Zimbabwe arrests election monitors as opposition lashes ‘flawed’ poll

HARARE  -  Police said Thursday they had ar­rested 41 local monitors of Zimba­bwe’s elections as the opposition cried foul over irregularities in a poll forced by delays to stretch into an unprecedented second day. Monitors from Zimbabwe­an pro-democracy and pressure groups were arrested in multi­ple raids on Wednesday night and their computers and mobile phones were seized, police said.

“The equipment was being used to unlawfully tabulate elec­tion voting statistics and results from polling stations,” police said, describing the activity as “subversive and criminal”.

Less than a quarter of polling stations in Harare -- an oppo­sition stronghold -- opened on time on Wednesday, electoral authorities said, blaming delays in printing ballot papers. 

The problems forced President Emmerson Mnangagwa, who is seeking a second term, to issue a late-night directive extending the vote by another day. In doz­ens of polling stations, voters braved long waits for ballot pa­pers to be delivered for the triple elections, for the presidency, leg­islature and municipal councils.

The poll is being watched across southern Africa as a test of support for Mnangagwa’s ZA­NU-PF party, whose 43-year rule has been battered by a mori­bund economy and charges of authoritarianism.

The largest opposition Citi­zens Coalition for Change (CCC), which poses the biggest chal­lenge to Mnangagwa, lashed the electoral process as “funda­mentally flawed.” Delays, intim­idation and other irregularities meant the ballot was “unable to produce a free and fair elec­toral outcome,” CCC spokesman Promise Mkwananzi told report­ers. “Nonetheless we knew this beforehand, and we have pre­pared ourselves to win an unfree and unfair election.”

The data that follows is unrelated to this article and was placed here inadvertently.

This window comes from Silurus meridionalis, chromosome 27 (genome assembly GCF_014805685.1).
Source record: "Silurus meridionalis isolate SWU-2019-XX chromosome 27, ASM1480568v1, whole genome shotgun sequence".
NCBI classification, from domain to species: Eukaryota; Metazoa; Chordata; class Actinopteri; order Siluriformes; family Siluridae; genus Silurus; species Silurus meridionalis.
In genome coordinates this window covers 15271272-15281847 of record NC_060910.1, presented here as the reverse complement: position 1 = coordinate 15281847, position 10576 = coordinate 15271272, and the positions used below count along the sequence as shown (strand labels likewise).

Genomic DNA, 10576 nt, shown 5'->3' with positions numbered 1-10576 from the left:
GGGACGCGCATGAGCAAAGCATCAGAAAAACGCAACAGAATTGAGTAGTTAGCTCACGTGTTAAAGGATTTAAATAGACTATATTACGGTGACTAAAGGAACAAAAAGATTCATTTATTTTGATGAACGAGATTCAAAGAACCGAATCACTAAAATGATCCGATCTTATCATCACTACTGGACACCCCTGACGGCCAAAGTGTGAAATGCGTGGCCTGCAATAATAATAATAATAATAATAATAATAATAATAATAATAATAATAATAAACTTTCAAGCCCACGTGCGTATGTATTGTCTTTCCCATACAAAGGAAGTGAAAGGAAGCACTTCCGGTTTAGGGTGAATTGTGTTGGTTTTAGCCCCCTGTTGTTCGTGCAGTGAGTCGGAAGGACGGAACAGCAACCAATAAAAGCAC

Nelson Chamisa, head of the CCC, earlier slammed the delays as “a clear case of voter suppres­sion, a classic case of Stone Age, antiquated, analog rigging”.

Chamisa, 45, is the main chal­lenger to Mnangagwa, 80, who came to power after a coup that deposed late ruler Robert Mug­abe in 2017. Confident of victory, he wrote on X, formerly known as Twitter: “It’s a decisive win!”.


In Glen Norah, a southwestern suburb of Harare, ballot papers only arrived around 2:00 am (0000 GMT) -- some 17 hours behind schedule. On Thursday morning, voters returned to a school used as a polling station. 

“We waited for the whole day,” said Lawrence Dzukutu, 52, a vendor who returned to cast his ballot, having spent 16 hours outside the school gates on Wednesday. 

Empty water and juice bot­tles were scattered outside the turquoise perimeter wall, rem­nants of the fruitless hours peo­ple had spent queueing there the day before. Still, while frustrat­ed, many were determined the election would still go their way. 

A doctor, Tafadzwa Chipfuva, 43, was confident his vote would matter. “It has to count, that’s why I am here,” he said.

Polling officials had also been holed up inside classrooms for more than 30 hours, with little or no sleep. At 6:00 pm on Thurs­day, voting was “still ongoing” in some areas, electoral commis­sion deputy chairman Rodney Kiwa told AFP. Ballot counting in those areas would only start on Friday, he said. Authorities are confident of announcing the re­sults before the Tuesday dead­line. Analysts described the vote as arguably the most chaotic in Zimbabwe’s history. The confu­sion was “unprecedented”, said Sara Dorman, a specialist at Scot­land’s University of Edinburgh. 

“It is quite hard to under­stand how a country can run elections regularly since inde­pendence and then have such a chaotic election day.”

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